Practically a foreign word, amaranth is actually an ancient grain and a dietary staple throughout human history. This tiny pebble-like grain is a pseudocereal if we want to get technical, lending it an earthier, nuttier flavor to its cousins, wheat, barley, and the bunch. And unlike its cousins, amaranth is gluten-free and abundant with protein, fiber, antioxidants, and micronutrients.

Greek for “everlasting,” amaranth flour has more than twice the protein of white flour and contains lysine, a vital amino acid that grains notoriously lack. Healthline cites several studies showing its potential to reduce inflammation, lower cholesterol, and aid weight loss.

Baking with amaranth alone is not recommended as it absorbs a ton of water content, making baked goods too dense. Therefore, it’s best when combined as part of a baking mix with other flours, gluten-free or traditional.

5. Chickpea Flour

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Calories per cup: 356
Protein: 21g
Carbs: 53g
Fat: 6g

You would never think of chickpeas as the basis for flour. However, one of its beloved qualities is its ability to bind, holding up well in recipes calling for some structure. While its flavor profile may not suit decadent sweet treats, it shines in waffles or as a frying batter. In fact, its most famous use is in the Mediterranean dish soca, an unleavened pancake. And it boasts more than twice the protein and five times the fiber of traditional flour.

6. Oat Flour

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Calories per cup: 553.5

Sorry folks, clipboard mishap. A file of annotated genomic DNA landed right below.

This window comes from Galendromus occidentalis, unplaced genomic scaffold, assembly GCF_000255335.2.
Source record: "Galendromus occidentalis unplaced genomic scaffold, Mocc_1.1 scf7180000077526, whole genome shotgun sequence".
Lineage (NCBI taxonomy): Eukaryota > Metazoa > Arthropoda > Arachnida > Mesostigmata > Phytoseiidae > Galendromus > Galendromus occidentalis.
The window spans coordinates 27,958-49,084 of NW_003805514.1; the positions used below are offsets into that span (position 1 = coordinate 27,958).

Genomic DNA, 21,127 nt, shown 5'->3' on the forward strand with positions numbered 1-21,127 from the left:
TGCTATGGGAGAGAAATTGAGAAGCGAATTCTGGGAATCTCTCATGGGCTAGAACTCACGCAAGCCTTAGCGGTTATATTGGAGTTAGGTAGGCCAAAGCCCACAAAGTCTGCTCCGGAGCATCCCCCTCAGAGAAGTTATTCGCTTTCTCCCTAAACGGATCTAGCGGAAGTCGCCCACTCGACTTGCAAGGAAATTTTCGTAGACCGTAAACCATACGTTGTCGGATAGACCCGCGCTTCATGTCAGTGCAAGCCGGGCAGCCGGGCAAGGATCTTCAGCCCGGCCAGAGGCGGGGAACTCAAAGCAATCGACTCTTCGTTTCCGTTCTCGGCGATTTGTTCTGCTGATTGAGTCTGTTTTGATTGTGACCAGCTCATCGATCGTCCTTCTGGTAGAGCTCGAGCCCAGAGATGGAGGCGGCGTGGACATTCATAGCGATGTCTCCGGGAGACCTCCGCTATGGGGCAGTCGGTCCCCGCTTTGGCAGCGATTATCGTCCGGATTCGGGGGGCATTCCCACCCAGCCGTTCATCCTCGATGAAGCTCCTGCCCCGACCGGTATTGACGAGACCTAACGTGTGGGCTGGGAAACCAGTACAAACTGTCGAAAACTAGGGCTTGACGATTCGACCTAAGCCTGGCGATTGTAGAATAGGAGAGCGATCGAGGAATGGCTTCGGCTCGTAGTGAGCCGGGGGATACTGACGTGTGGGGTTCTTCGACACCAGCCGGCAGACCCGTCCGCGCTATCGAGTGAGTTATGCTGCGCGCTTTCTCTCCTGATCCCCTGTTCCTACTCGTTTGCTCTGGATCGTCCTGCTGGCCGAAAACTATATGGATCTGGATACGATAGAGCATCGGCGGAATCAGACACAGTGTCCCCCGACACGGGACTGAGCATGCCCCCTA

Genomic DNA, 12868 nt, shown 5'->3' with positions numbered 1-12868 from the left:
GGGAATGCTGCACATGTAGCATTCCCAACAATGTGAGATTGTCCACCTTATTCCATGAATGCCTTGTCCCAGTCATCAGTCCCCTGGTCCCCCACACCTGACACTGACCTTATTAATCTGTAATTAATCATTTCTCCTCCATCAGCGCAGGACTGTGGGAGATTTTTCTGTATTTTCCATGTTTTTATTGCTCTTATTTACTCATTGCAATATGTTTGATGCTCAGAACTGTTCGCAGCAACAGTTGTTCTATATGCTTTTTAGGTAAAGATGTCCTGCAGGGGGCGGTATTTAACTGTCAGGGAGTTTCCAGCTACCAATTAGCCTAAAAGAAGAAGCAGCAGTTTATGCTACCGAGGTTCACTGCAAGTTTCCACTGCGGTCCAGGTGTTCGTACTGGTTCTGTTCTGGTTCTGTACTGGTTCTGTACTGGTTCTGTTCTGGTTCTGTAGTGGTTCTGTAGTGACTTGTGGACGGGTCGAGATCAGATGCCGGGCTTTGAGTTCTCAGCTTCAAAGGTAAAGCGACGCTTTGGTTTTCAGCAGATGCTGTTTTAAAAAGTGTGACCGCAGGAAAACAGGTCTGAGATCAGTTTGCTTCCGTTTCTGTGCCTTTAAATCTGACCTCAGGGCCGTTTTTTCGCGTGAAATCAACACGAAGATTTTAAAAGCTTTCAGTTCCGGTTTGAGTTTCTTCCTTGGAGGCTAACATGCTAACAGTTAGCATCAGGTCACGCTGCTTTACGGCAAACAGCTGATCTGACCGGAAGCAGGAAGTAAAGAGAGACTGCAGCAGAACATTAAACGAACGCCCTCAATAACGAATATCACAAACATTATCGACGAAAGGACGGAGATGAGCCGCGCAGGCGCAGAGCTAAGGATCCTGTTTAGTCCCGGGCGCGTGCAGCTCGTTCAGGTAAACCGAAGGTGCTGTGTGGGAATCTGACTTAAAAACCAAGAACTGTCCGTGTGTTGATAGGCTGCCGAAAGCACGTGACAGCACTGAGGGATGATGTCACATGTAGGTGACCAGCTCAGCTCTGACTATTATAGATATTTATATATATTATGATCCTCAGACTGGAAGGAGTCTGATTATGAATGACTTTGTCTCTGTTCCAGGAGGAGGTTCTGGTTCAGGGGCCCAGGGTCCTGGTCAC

Protein: 20.1g
Carbs: 90g
Fat: 12.5g

Ah, the humble oat: a trusty pantry staple with its milky texture and distinct, quiet flavor. The oat has been around for a long time but it’s still not common to find oat flour pastries. That’s a shame because unlike other flours on this list, oat flour behaves similarly in the oven as white flour and can often be substituted completely. As Food & Wine magazine puts it, it has “a mild flavor that takes a backseat to vanilla, nutmeg, and butter.” Yum!

And it packs a punch when it comes to nutrients, boasting healthy fats known to reduce cholesterol as well as fiber, protein, and minerals. And oat flour is known for its slow-burn carbs; with a lower glycemic index than white flour, they take longer for your body to turn to sugars for energy. And while it wasn’t always the case, you can now more easily find oat flour made in facilities free of gluten.

7. Coconut Flour

Calories per cup: 480
Protein: 24g
Carbs: 72g
Fat: 16g

Another lesser-known contender, coconut flour, ground from finely ground dried coconut meat, packs a fibrous punch. A little more temperamental than other flours on the list, bakers don’t recommend recipes using this flour exclusively.

That’s because of its astonishingly “thirsty” nature, quenching up moisture.

Instead, use it in a 1-to-4 ratio with traditional flour or a gluten-free blend. It shines in anything requiring a crisp edge and lends its gluten-free, nut-free, tropical flavor to whatever it touches.

Which Flour Is Best for Weight Loss?

flour eggs and beater on kitchen table

That’s hard to say. For the calorie-conscious, almond and amaranth flour have the lowest count on this list. But as you know, there are many other factors to consider such as glycemic index, carbs, protein, and nutrients.

You can be confident that all of our choices here have higher nutritional value overall compared to white flour, not that it’s a high bar! They all have more fiber, essential for a happier gut, and a lower glycemic index, for a slower burn of energy. They boast healthier fats and much more protein than traditional flour.

If you’d like to investigate further, a proper nutritionist or dietician can help you navigate the world of alternative flours. But we hope this guide served as a great starting point.